Are We Born Racist?

Inside the science of prejudice, stigma, and intergroup relations.

Sculpt Your Partner: Be Like Mike (Michaelangelo)

The Michaelangelo Phenomenon may not be what you think.

As relationships grow, it's important for partners to remember that healthy relationships are ones in which each individual can also grow within the relationship. You can do a lot for your partner—and your relationship—by helping him or her grow.

Psychologists Caryl Rusbult and her colleagues (Rusbult, Finkel, & Kumashiro, 2009) have used the metaphor of sculpture to talk about the process of helping your partner grow. They dubbed it the Michaelangelo phenomenon, in which partners help the relationship by being the "sculptor" of their significant other. When I first heard about it, I thought it referred to the idea of shaping one's partner to be the way we want them to be—and I thought, hmm, not sure that would be good over the long term. 

I was both wrong and right. I was wrong in what the Michaelangelo phenomenon refers to. As Rusbult and colleagues write, rather than the sculptor imposing a particular shape onto a piece of stone, “the sculptor’s task is simply to chip away at the stone so as to reveal the ideal form.” (Rusbult et al., 2009, p. 305) 

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David's Michaelangelo (from R. Heil, Wikimedia Commons)
I immediately saw the point—great sculptors work with their material, allowing the grooves in the wood or the tracks of the stone to guide the chisel. The great ones, literally, bring forth what the figure wants to be. In the same way, the Michaelangelo phenomenon specifically refers to the process in which a Pat’s supportive behavior helps Jo realize Jo's ideal self (rather than Pat's view of the person Jo should be). In one study, for example, the researchers recorded romantic partners discussing each other’s ideal goals, and independent coders rated the extent how much each partner supported the other by offering constructive advice, providing praise and feedback, and offering support. This kind of constructive behavior by partners was predictive, four months later, of goal achievement among partners—as well as greater well-being at the level of the couple.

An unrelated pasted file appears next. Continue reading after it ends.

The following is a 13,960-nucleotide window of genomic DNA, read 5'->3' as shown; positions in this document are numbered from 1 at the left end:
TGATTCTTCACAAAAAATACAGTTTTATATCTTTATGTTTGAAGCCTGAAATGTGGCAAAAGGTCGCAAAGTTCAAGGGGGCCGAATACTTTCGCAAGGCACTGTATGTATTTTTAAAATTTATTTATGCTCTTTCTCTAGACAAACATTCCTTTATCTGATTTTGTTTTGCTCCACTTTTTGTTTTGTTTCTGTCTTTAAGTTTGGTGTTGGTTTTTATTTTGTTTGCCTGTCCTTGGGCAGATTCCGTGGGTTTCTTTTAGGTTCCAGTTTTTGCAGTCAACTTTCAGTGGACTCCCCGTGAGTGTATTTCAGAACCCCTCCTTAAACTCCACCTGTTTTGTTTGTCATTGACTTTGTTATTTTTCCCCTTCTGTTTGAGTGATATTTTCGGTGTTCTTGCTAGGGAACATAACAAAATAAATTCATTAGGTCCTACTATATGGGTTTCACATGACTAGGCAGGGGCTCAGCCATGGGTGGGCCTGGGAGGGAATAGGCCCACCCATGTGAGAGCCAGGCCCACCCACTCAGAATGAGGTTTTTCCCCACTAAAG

What I was right about is that the converse—trying to sculpt your partner into who you want them to be—is associated with negative relationship outcomes. Rusbult and colleagues call this the Pygmalion phenomenon. I guess one can think of this as being a sculpting hack.

There are, of course, different ways to support your partner, as I explore in this post. But the fact remains that when you help your partner self-actualize, both of you reap the benefits of a better relationship. 

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Copyright 2012 by R. Mendoza-Denton (MCN: BS8Y4-PNV7V-EVK9V); all rights reserved. 

Rodolfo Mendoza-Denton, Ph.D., is a social/personality psychologist at the University of California, Berkeley.

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